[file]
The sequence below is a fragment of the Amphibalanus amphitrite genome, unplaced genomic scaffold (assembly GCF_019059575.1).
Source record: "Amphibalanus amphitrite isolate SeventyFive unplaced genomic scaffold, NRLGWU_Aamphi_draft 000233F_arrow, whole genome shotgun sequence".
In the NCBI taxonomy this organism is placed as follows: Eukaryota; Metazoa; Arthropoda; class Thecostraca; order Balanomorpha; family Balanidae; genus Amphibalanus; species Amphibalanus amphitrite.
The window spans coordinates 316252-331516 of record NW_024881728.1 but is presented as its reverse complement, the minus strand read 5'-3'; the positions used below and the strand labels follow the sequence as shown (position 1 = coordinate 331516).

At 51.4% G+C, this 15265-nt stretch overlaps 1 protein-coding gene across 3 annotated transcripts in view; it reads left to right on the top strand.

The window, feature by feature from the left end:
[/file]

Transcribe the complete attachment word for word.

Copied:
The sequence below is a fragment of the Amphibalanus amphitrite genome, unplaced genomic scaffold (assembly GCF_019059575.1).
Source record: "Amphibalanus amphitrite isolate SeventyFive unplaced genomic scaffold, NRLGWU_Aamphi_draft 000233F_arrow, whole genome shotgun sequence".
In the NCBI taxonomy this organism is placed as follows: Eukaryota; Metazoa; Arthropoda; class Thecostraca; order Balanomorpha; family Balanidae; genus Amphibalanus; species Amphibalanus amphitrite.
The window spans coordinates 316252-331516 of record NW_024881728.1 but is presented as its reverse complement, the minus strand read 5'-3'; the positions used below and the strand labels follow the sequence as shown (position 1 = coordinate 331516).

At 51.4% G+C, this 15265-nt stretch overlaps 1 protein-coding gene across 3 annotated transcripts in view; it reads left to right on the top strand.

The window, feature by feature from the left end: